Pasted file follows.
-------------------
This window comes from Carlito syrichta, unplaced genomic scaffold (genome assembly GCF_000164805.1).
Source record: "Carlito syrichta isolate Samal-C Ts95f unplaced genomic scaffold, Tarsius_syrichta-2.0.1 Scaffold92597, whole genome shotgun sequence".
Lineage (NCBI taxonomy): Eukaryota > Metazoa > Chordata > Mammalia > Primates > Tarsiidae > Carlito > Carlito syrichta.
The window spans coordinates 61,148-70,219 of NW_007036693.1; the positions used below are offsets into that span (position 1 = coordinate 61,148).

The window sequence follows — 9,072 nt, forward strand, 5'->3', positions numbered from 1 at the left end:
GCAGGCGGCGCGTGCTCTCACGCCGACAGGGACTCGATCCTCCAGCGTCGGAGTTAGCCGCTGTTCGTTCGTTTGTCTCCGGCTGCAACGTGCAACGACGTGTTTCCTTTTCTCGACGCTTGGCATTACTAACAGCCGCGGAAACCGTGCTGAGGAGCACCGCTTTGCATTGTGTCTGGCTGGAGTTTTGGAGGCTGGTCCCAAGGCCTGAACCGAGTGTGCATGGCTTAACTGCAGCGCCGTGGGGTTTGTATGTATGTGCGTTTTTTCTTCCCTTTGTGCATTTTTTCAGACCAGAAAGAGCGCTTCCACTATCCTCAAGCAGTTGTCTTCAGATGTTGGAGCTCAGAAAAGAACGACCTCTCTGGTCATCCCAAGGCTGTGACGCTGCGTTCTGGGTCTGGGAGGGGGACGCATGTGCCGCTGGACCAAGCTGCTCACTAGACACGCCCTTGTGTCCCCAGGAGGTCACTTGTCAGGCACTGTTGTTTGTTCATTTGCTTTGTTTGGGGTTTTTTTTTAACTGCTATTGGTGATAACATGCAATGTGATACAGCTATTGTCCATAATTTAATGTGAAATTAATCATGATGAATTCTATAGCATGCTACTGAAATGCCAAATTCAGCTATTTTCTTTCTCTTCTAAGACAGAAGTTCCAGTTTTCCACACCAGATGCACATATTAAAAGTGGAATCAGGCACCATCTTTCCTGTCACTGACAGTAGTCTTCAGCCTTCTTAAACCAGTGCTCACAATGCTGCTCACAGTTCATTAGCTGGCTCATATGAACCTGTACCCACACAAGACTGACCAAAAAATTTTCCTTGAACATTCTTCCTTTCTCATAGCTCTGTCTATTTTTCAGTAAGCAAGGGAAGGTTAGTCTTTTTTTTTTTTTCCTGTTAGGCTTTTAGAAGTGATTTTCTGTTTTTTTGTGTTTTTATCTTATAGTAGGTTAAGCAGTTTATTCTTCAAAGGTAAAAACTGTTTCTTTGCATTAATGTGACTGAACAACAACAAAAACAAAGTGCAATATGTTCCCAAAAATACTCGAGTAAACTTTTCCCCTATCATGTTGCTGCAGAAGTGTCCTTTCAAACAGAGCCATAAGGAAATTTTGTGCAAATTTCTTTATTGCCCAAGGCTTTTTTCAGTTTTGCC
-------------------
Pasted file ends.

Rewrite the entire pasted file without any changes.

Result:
This window comes from Carlito syrichta, unplaced genomic scaffold (genome assembly GCF_000164805.1).
Source record: "Carlito syrichta isolate Samal-C Ts95f unplaced genomic scaffold, Tarsius_syrichta-2.0.1 Scaffold92597, whole genome shotgun sequence".
Lineage (NCBI taxonomy): Eukaryota > Metazoa > Chordata > Mammalia > Primates > Tarsiidae > Carlito > Carlito syrichta.
The window spans coordinates 61,148-70,219 of NW_007036693.1; the positions used below are offsets into that span (position 1 = coordinate 61,148).

The window sequence follows — 9,072 nt, forward strand, 5'->3', positions numbered from 1 at the left end:
GCAGGCGGCGCGTGCTCTCACGCCGACAGGGACTCGATCCTCCAGCGTCGGAGTTAGCCGCTGTTCGTTCGTTTGTCTCCGGCTGCAACGTGCAACGACGTGTTTCCTTTTCTCGACGCTTGGCATTACTAACAGCCGCGGAAACCGTGCTGAGGAGCACCGCTTTGCATTGTGTCTGGCTGGAGTTTTGGAGGCTGGTCCCAAGGCCTGAACCGAGTGTGCATGGCTTAACTGCAGCGCCGTGGGGTTTGTATGTATGTGCGTTTTTTCTTCCCTTTGTGCATTTTTTCAGACCAGAAAGAGCGCTTCCACTATCCTCAAGCAGTTGTCTTCAGATGTTGGAGCTCAGAAAAGAACGACCTCTCTGGTCATCCCAAGGCTGTGACGCTGCGTTCTGGGTCTGGGAGGGGGACGCATGTGCCGCTGGACCAAGCTGCTCACTAGACACGCCCTTGTGTCCCCAGGAGGTCACTTGTCAGGCACTGTTGTTTGTTCATTTGCTTTGTTTGGGGTTTTTTTTTAACTGCTATTGGTGATAACATGCAATGTGATACAGCTATTGTCCATAATTTAATGTGAAATTAATCATGATGAATTCTATAGCATGCTACTGAAATGCCAAATTCAGCTATTTTCTTTCTCTTCTAAGACAGAAGTTCCAGTTTTCCACACCAGATGCACATATTAAAAGTGGAATCAGGCACCATCTTTCCTGTCACTGACAGTAGTCTTCAGCCTTCTTAAACCAGTGCTCACAATGCTGCTCACAGTTCATTAGCTGGCTCATATGAACCTGTACCCACACAAGACTGACCAAAAAATTTTCCTTGAACATTCTTCCTTTCTCATAGCTCTGTCTATTTTTCAGTAAGCAAGGGAAGGTTAGTCTTTTTTTTTTTTTCCTGTTAGGCTTTTAGAAGTGATTTTCTGTTTTTTTGTGTTTTTATCTTATAGTAGGTTAAGCAGTTTATTCTTCAAAGGTAAAAACTGTTTCTTTGCATTAATGTGACTGAACAACAACAAAAACAAAGTGCAATATGTTCCCAAAAATACTCGAGTAAACTTTTCCCCTATCATGTTGCTGCAGAAGTGTCCTTTCAAACAGAGCCATAAGGAAATTTTGTGCAAATTTCTTTATTGCCCAAGGCTTTTTTCAGTTTTGCC